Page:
And that's what's been disrespected with this reboot-that-can't-really-be-called-that. The idea at Marvel was, I believe, that they "got it right the first time". That time dating back to Lee, Ditko and Kirby. The idea of comics that are based around character exploration and growth.

But that also requires the characters to change, even to age. And it's clear that, while they talk about making their franchise standard-bearer more "now", that this crap is just a mixture of crass pop culture window dressing (the now portion) with an overall character-placement that has been retarded to about 1972.

A bunch of forty/fifty-somethings pretending that they're still kids, that the character can never be as relevant as when they were going through puberty and bar mitzvahs. A crock of shit, especially as regards both market creation and storytelling prowess (oxymoron).

They throw out about half of the character's history, while pretending that this hasn't happened at all. Continuity as something that they can't be bothered with, even as or because they're concurrently carrying on with its destruction.

Further, as laid out by Quesada, what future does this character have? What can ever truly change for him, considering the restrictions to "good" plotting, storytelling and characterization that has been enforced and propagated as its own truth?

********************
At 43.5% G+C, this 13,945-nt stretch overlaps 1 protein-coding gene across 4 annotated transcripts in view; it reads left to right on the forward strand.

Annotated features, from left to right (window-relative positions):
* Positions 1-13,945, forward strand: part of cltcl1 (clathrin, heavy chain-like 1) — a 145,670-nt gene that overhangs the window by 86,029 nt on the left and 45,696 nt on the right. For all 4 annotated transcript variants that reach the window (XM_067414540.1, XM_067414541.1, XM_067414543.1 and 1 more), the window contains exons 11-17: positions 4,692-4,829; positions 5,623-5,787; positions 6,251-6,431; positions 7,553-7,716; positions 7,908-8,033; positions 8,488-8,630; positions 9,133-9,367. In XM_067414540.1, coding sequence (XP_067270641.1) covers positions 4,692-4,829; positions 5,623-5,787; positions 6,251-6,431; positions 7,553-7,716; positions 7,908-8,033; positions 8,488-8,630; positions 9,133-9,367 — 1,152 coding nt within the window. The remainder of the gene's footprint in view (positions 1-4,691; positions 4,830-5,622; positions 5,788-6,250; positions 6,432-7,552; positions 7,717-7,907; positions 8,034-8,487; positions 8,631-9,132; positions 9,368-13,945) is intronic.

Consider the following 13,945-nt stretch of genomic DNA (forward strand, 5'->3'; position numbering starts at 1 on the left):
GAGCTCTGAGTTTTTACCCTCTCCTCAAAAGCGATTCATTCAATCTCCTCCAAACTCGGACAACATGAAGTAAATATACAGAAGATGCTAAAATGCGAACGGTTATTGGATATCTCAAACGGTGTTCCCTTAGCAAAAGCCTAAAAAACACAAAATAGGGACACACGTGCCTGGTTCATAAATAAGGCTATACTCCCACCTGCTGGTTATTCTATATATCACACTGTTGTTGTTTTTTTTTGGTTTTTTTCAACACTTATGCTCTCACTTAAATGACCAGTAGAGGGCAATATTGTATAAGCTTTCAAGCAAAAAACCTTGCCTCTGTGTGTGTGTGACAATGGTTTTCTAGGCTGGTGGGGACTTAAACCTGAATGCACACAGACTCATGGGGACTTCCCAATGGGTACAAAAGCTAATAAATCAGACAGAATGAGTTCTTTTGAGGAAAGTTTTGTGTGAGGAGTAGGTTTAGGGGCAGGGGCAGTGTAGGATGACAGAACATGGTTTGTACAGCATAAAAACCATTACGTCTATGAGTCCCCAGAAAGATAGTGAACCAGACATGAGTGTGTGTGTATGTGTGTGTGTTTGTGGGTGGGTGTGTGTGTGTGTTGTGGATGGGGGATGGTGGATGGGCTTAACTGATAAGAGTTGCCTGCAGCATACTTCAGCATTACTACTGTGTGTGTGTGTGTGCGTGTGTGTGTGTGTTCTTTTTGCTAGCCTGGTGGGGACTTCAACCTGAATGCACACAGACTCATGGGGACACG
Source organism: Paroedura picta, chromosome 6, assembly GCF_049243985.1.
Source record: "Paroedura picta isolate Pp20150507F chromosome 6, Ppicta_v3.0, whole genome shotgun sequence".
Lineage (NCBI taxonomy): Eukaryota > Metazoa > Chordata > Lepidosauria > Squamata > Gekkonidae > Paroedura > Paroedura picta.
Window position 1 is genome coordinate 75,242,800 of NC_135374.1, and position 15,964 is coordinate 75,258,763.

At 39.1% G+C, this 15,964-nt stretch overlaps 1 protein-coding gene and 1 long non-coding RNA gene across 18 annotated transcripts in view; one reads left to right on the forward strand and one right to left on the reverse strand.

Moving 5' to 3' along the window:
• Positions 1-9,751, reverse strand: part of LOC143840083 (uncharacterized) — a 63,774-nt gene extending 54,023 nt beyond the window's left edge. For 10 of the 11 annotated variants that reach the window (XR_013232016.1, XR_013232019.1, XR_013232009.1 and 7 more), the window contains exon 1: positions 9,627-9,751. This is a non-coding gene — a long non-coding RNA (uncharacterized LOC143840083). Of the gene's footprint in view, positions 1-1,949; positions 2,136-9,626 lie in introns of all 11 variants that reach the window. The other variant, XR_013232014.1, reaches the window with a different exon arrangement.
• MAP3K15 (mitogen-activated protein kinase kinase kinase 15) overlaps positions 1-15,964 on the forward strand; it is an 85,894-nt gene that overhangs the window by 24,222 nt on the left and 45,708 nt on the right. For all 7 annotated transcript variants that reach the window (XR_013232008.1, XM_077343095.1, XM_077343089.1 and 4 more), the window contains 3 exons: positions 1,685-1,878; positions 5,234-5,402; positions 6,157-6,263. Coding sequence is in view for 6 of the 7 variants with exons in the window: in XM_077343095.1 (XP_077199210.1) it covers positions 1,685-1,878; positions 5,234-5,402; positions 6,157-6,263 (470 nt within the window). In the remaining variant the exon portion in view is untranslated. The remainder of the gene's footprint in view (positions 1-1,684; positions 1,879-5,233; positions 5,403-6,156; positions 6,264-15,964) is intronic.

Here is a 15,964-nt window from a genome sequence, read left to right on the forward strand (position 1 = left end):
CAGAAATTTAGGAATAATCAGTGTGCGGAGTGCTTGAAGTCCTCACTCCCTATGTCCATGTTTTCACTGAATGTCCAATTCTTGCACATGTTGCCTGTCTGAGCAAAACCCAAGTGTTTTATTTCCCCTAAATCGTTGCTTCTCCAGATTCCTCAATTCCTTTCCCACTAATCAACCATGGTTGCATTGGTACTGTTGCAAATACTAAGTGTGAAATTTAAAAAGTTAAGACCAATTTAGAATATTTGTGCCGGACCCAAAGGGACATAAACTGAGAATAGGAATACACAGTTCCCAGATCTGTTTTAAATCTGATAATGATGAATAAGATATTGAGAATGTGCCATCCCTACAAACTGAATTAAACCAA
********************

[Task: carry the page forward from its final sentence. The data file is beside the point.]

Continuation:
The idea of Spider-Man, ironically, was never better dealt with -- better defined and made simplistically, emotionally clear -- than in the middle of the clone saga, the brain trust at Marvel's first attempt to reset things.

This moment, or issue, is #400 of The Amazing Spider-Man. Aunt May comes out of her coma, hears about Mary Jane's pregnancy, and reveals that she had known Peter's secret, only to then pass on in her bedroom, with Peter watching over her.

Looking at it, the point is clear (and I, as boy at the time, was naive enough to think that this was the plan for ongoing plotting): another phase and responsibility in Peter Parker's life. Another statement as to that responsibility, and the idea of moving forward with a new family; the idea capped by the contrasting quotations from Peter Pan -- that Peter is no longer an adolescent, and that there's no going back.

It's one of the best issues of Spider-Man ever put to print. And within 3 years it was undone. Just ripped apart.

The real laugh being not, then, the clone saga itself, but the attempts to "fix" it that followed. This, truly, is when continuity became a hated and foreign concept at Marvel.